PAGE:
Philadelphia emo outfit Caracara deserve an audience as expansive as their epic songs | Concert Preview | Chicago Reader

Philadelphia emo outfit Caracara deserve an audience as expansive as their epic songs 

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click to enlarge Caracara

Caracara

Ashley Gellman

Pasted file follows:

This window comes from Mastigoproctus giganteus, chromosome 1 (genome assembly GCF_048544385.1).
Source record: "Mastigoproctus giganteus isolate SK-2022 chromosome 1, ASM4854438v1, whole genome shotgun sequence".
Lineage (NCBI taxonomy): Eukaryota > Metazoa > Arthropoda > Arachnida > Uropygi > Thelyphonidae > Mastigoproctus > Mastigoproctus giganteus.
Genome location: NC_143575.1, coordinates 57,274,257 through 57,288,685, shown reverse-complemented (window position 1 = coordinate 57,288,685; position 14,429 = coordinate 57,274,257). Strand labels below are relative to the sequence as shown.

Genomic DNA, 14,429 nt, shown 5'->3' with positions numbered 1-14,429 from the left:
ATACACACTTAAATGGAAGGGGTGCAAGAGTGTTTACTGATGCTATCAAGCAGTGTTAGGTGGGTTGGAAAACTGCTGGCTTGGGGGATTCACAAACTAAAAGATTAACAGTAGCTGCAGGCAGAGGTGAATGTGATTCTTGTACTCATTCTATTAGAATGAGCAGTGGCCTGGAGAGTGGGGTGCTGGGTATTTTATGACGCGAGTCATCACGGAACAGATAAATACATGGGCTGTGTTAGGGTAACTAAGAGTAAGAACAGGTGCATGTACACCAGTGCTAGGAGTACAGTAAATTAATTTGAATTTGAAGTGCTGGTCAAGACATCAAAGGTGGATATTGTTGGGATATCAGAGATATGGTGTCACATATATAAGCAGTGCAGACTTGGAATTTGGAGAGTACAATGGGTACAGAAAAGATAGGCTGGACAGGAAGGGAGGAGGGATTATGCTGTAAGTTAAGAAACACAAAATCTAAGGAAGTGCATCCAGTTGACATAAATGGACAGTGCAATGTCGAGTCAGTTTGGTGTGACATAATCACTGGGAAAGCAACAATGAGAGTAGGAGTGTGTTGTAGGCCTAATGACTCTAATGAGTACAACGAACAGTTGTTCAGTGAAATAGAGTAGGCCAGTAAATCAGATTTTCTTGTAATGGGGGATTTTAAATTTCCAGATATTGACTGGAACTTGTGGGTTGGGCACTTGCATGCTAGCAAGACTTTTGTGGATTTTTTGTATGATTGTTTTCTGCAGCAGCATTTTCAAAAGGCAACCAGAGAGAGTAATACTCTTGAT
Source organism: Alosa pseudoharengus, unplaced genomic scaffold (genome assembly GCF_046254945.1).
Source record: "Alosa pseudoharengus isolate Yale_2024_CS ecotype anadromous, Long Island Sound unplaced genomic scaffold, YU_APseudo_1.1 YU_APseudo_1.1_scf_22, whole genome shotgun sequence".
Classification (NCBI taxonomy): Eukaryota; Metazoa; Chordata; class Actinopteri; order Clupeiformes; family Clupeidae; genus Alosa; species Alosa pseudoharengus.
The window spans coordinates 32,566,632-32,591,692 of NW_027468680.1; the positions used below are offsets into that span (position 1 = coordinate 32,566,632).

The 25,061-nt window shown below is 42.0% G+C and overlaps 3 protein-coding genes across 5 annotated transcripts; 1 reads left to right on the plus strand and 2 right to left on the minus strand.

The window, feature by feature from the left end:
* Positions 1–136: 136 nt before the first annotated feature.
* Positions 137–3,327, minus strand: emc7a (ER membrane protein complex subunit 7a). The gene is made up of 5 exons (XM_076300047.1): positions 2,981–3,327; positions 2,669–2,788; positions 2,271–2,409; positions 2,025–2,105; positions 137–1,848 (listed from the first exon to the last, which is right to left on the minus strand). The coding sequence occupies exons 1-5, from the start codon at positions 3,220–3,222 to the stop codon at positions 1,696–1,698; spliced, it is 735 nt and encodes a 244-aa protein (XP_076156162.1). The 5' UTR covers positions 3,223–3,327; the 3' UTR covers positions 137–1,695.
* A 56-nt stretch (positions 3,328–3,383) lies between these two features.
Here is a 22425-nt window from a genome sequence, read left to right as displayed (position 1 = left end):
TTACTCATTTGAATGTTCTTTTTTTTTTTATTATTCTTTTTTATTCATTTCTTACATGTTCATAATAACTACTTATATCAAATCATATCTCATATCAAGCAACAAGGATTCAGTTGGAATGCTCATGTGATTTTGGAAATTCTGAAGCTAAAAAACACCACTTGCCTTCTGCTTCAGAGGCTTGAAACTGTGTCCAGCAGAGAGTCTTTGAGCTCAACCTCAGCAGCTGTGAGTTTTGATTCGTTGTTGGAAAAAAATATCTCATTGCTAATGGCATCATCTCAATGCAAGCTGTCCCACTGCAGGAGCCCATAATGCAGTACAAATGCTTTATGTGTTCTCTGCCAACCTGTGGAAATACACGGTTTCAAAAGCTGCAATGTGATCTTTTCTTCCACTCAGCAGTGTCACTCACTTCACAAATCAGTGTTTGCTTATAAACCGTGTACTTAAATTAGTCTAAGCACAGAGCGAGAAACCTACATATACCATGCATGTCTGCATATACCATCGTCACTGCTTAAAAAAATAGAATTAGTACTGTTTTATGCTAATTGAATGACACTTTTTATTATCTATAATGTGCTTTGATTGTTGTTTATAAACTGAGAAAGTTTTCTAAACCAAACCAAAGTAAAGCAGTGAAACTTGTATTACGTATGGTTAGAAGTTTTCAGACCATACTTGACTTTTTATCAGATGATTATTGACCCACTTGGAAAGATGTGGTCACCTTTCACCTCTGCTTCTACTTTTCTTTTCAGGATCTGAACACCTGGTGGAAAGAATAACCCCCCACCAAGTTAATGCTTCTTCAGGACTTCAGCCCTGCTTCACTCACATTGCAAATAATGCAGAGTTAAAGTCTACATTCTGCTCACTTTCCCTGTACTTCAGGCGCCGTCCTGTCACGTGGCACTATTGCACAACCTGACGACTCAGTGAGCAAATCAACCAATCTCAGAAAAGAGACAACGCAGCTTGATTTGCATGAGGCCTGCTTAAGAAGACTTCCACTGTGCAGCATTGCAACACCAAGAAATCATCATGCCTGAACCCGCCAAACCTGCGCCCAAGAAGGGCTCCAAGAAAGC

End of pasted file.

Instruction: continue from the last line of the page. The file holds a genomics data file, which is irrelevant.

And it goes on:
If you’re an indie-rock fan with a taste for emo, then the words “Philadelphia band produced by Will Yip” should get your attention. Philly has become a bastion for indie and underground rock this decade thanks to the likes of Yip, a prolific engineer whose studio guidance has helped many of this generation’s best posthardcore bands take flight. In March, Philly four-piece Caracara released the EP Better, which Yip not only produced but also released on his Memory Music label. In a just world it would’ve racked up millions of streams in the six months since, just as several other Yip productions already have (Title Fight’s “Head in the Ceiling Fan” has topped five million plays, and Turnover’s “Super Natural” is closing in on 17 million), but Better’s bittersweet epic of a title track still hasn’t hit 100,000. Earlier this year, front man William Lindsay talked to Stereogum about several bands that inspired him to make Caracara’s music feel like a grand triumphant trek through a valley of shadows—Pianos Become the Teeth, Brutus, Caspian, and Deafheaven. Those influences come out in Caracara’s soaring guitars and huge melodies (though they prefer a flawlessly clean sound over murk or distortion) and in Lindsay’s agonized vocals, which lend the music just enough grit to hint at deep wells of anxiety, frustration, and hope. Better is this year’s scene sleeper—Caracara are on the right path, and with any luck, more people will notice soon.   v

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